In our last blog we asked the question – “Why would anyone choose to be a 4th Sector Entrepreneur?’ and talked about the four characteristics we have found to be consistent in everyone we feel fits into the category.
There is, however, one core ingredient that holds everything together and we were reminded of this by a recent interview in the Financial Times (December 7th 2019) featuring Carol Dweck focused on her seminal book, Mindset: the New Psychology of Success – “How You Can fulfil Your Potential”
In the interview she talks about how she developed her theory of Growth and Fixed Mindsets, a theory which infuses the mental checklist we go through when deciding whether we feel we can really help a leader of a 4th Sector Enterprise grow their sustainable impact.
Does the person we are talking to:
- Love to solve problems and persists despite obstacles?
- Show a willingness to jump in, take risks and roll with the setback?
- See effort as fundamental to the journey?
- Believe criticism is just a reason to work harder?
- Get inspiration by others succeeding?
In summary do they live by the famous quote from famous playwright & poet, Samuel Beckett
“Ever tried. Ever failed. No matter. Try Again. Fail again. Fail better.”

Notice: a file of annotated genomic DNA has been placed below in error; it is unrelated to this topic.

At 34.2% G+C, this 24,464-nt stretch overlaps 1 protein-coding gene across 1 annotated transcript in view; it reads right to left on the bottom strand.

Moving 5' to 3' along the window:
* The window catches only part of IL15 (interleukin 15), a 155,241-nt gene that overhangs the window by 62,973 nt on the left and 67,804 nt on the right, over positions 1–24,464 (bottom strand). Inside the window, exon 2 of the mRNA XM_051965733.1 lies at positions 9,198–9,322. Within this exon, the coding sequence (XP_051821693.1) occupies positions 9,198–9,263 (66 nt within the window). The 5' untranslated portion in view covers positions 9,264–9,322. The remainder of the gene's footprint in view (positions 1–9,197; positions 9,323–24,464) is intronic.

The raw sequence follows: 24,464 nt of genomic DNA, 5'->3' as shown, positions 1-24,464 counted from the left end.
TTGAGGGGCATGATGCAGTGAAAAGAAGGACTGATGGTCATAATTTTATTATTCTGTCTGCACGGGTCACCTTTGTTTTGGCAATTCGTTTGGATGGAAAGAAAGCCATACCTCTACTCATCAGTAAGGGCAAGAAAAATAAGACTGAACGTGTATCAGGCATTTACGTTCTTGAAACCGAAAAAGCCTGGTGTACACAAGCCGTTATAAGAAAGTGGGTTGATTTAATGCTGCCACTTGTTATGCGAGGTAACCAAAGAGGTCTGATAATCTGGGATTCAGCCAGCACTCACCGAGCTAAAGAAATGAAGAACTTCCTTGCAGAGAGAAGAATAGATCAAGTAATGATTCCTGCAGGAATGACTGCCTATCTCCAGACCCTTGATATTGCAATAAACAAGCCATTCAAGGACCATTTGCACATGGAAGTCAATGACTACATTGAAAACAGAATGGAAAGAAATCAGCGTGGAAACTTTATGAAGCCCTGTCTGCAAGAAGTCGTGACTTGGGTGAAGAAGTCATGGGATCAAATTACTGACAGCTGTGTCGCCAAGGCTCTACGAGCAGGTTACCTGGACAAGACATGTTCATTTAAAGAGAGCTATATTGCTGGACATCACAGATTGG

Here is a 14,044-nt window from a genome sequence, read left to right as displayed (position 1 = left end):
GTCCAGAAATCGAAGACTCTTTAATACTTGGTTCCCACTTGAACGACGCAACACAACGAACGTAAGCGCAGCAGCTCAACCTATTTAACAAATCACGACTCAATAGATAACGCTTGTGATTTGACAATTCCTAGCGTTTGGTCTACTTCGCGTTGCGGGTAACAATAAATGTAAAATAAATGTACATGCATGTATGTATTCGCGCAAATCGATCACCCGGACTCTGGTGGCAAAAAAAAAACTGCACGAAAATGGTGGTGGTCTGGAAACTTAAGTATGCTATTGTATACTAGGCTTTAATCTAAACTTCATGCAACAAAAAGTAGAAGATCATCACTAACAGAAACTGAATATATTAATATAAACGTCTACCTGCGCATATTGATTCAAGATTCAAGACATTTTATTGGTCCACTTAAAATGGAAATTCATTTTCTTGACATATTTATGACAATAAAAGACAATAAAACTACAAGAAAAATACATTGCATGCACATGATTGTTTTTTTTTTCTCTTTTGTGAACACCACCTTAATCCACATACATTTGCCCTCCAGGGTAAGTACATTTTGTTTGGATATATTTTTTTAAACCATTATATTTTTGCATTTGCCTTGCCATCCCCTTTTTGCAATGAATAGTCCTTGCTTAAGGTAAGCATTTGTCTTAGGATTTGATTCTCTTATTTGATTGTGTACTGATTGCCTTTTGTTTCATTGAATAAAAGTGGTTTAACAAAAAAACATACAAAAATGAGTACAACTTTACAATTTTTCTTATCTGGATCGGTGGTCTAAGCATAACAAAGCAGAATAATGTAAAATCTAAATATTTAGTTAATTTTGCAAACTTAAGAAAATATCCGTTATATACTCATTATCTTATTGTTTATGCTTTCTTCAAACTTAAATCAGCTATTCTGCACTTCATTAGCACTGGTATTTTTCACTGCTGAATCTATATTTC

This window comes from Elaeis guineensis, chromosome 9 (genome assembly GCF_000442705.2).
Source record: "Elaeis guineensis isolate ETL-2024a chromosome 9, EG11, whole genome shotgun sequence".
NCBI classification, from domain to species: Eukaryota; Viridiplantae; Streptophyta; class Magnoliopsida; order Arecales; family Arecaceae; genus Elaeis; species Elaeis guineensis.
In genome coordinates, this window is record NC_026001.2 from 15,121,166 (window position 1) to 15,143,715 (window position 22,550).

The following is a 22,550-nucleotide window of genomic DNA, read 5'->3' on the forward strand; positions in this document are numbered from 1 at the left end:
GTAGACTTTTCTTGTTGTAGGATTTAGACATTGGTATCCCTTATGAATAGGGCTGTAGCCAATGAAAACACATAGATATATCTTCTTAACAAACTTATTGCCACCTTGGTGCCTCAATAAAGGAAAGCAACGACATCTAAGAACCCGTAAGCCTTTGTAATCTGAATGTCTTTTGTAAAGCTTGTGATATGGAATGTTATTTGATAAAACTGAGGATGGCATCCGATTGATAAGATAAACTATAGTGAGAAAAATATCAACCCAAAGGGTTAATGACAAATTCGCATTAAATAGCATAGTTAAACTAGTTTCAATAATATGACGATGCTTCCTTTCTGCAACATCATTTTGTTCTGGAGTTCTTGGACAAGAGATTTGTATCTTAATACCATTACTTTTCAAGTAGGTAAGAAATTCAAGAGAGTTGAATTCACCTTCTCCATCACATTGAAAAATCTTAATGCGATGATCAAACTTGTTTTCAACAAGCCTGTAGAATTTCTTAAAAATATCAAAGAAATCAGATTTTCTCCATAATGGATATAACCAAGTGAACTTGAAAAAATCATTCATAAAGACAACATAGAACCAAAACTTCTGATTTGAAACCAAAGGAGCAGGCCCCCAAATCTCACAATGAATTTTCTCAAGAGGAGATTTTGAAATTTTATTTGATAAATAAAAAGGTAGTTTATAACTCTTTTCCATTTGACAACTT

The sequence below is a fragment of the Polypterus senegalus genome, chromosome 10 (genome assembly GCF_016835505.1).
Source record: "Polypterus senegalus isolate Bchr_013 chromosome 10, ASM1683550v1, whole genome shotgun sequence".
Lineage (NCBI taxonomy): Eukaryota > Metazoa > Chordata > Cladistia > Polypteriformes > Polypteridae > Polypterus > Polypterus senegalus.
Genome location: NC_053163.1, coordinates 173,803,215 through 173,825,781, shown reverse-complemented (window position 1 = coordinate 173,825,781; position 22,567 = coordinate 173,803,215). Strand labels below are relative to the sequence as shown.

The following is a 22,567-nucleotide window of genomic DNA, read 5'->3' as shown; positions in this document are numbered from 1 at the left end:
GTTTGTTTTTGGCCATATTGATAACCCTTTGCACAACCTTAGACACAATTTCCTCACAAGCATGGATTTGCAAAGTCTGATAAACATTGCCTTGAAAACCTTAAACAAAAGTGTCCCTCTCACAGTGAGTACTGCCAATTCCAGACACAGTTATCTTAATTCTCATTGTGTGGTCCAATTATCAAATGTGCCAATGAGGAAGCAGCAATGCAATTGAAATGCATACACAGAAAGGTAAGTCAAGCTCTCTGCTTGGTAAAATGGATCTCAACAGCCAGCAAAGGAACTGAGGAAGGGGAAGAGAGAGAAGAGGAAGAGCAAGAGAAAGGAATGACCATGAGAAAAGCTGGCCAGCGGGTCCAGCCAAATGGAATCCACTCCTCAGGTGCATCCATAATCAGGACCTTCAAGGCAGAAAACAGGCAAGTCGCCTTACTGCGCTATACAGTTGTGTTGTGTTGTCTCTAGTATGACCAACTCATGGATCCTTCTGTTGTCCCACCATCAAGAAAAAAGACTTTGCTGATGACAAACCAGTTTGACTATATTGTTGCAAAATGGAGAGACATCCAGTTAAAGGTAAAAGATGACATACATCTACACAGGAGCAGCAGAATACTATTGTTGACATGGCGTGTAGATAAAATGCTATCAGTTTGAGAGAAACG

Dweck famously included these and other examples of how people approach the world in her analysis of the attitudes that make up what she refers to as a “Growth Mindset” and as she says in the interview “adopting one is the key to better performance and fulfilment”
She compares this with a “Fixed Mindset” where she describes people:
- That don’t like being challenged
- Tend to give up easily when faced with an obstacle
- Are threatened by others succeeding
- Blame others for setbacks
- Believe skills are something you are born with.
In all our conversations with 4th Sector Entrepreneurs it has become clear to us that it is this ‘Growth Mindset’ outlook that provides the key ingredient to their success. It drives their passion for social justice, their creativity in finding new solutions and fuels their frustration with the limitations of the established private, public and not-for profit approach in getting what they want.
It means that the reality is that for them the safe route is not an option, even if the alternative seems to present a higher potential risk of failure.
Dweck finishes her interview by saying “Even though I have been researching growth mindsets for decades, I feel we’re still at a starting point in terms of implementing it”
The question is where do you think you stand?